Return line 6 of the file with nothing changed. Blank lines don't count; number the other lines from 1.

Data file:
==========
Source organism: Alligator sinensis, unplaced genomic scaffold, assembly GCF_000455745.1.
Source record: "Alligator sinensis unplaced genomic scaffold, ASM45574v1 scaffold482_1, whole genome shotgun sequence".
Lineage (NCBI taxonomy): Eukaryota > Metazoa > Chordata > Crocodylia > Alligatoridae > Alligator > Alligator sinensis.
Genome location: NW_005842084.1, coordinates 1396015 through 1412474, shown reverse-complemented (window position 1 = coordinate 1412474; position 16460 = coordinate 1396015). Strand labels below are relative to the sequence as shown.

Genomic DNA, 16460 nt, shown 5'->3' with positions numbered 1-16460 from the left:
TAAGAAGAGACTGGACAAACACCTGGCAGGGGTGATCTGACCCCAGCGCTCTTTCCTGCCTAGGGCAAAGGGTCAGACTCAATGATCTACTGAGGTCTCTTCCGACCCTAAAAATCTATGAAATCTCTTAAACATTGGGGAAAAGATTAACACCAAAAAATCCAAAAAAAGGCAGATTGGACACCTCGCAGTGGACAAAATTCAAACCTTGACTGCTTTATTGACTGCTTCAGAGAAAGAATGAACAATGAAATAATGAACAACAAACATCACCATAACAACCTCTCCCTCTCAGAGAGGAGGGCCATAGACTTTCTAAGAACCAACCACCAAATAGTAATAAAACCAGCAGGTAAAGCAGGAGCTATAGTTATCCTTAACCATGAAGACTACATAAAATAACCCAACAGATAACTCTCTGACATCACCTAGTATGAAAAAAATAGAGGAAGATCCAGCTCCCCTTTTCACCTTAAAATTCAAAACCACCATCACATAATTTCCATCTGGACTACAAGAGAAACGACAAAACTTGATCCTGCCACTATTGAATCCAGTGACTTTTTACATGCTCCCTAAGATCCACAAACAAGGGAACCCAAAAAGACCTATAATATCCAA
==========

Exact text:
TAAGAAGAGACTGGACAAACACCTGGCAGGGGTGATCTGACCCCAGCGCTCTTTCCTGCCTAGGGCAAAGGGTCAGACTCAATGATCTACTGAGGTCTCTTCCGACCCTAAAAATCTATGAAATCTCTTAAACATTGGGGAAAAGATTAACACCAAAAAATCCAAAAAAAGGCAGATTGGACACCTCGCAGTGGACAAAATTCAAACCTTGACTGCTTTATTGACTGCTTCAGAGAAAGAATGAACAATGAAATAATGAACAACAAACATCACCATAACAACCTCTCCCTCTCAGAGAGGAGGGCCATAGACTTTCTAAGAACCAACCACCAAATAGTAATAAAACCAGCAGGTAAAGCAGGAGCTATAGTTATCCTTAACCATGAAGACTACATAAAATAACCCAACAGATAACTCTCTGACATCACCTAGTATGAAAAAAATAGAGGAAGATCCAGCTCCCCTTTTCACCTTAAAATTCAAAACCACCATCACATAATTTCCATCTGGACTACAAGAGAAACGACAAAACTTGATCCTGCCACTATTGAATCCAGTGACTTTTTACATGCTCCCTAAGATCCACAAACAAGGGAACCCAAAAAGACCTATAATATCCAA